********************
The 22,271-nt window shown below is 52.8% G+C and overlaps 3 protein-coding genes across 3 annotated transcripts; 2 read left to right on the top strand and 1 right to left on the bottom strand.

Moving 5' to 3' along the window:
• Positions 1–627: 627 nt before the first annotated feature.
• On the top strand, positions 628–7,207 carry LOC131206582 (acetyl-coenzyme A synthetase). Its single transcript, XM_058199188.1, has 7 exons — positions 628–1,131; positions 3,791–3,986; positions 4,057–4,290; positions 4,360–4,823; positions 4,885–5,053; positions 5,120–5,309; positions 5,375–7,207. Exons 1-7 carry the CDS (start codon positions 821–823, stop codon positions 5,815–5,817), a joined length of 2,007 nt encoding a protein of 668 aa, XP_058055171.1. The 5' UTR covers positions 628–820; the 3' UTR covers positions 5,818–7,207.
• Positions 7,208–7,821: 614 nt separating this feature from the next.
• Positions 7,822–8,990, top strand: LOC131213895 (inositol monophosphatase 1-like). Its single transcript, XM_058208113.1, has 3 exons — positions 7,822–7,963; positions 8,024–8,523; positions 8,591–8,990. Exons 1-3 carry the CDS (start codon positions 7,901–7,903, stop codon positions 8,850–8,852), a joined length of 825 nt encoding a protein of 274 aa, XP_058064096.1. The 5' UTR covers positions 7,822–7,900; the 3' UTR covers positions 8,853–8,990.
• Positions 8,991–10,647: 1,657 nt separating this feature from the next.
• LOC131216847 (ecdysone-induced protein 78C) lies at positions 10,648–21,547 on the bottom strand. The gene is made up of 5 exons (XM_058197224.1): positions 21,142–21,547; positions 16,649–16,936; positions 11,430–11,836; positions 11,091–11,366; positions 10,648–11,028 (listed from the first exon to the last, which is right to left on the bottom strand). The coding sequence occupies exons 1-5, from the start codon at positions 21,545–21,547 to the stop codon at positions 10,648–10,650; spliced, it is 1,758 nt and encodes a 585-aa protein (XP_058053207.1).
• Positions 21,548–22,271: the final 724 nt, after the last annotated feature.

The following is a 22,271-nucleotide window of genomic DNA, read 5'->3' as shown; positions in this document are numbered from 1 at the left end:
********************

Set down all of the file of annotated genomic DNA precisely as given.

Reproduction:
The 22,271-nt window shown below is 52.8% G+C and overlaps 3 protein-coding genes across 3 annotated transcripts; 2 read left to right on the top strand and 1 right to left on the bottom strand.

Moving 5' to 3' along the window:
• Positions 1–627: 627 nt before the first annotated feature.
• On the top strand, positions 628–7,207 carry LOC131206582 (acetyl-coenzyme A synthetase). Its single transcript, XM_058199188.1, has 7 exons — positions 628–1,131; positions 3,791–3,986; positions 4,057–4,290; positions 4,360–4,823; positions 4,885–5,053; positions 5,120–5,309; positions 5,375–7,207. Exons 1-7 carry the CDS (start codon positions 821–823, stop codon positions 5,815–5,817), a joined length of 2,007 nt encoding a protein of 668 aa, XP_058055171.1. The 5' UTR covers positions 628–820; the 3' UTR covers positions 5,818–7,207.
• Positions 7,208–7,821: 614 nt separating this feature from the next.
• Positions 7,822–8,990, top strand: LOC131213895 (inositol monophosphatase 1-like). Its single transcript, XM_058208113.1, has 3 exons — positions 7,822–7,963; positions 8,024–8,523; positions 8,591–8,990. Exons 1-3 carry the CDS (start codon positions 7,901–7,903, stop codon positions 8,850–8,852), a joined length of 825 nt encoding a protein of 274 aa, XP_058064096.1. The 5' UTR covers positions 7,822–7,900; the 3' UTR covers positions 8,853–8,990.
• Positions 8,991–10,647: 1,657 nt separating this feature from the next.
• LOC131216847 (ecdysone-induced protein 78C) lies at positions 10,648–21,547 on the bottom strand. The gene is made up of 5 exons (XM_058197224.1): positions 21,142–21,547; positions 16,649–16,936; positions 11,430–11,836; positions 11,091–11,366; positions 10,648–11,028 (listed from the first exon to the last, which is right to left on the bottom strand). The coding sequence occupies exons 1-5, from the start codon at positions 21,545–21,547 to the stop codon at positions 10,648–10,650; spliced, it is 1,758 nt and encodes a 585-aa protein (XP_058053207.1).
• Positions 21,548–22,271: the final 724 nt, after the last annotated feature.

The following is a 22,271-nucleotide window of genomic DNA, read 5'->3' as shown; positions in this document are numbered from 1 at the left end: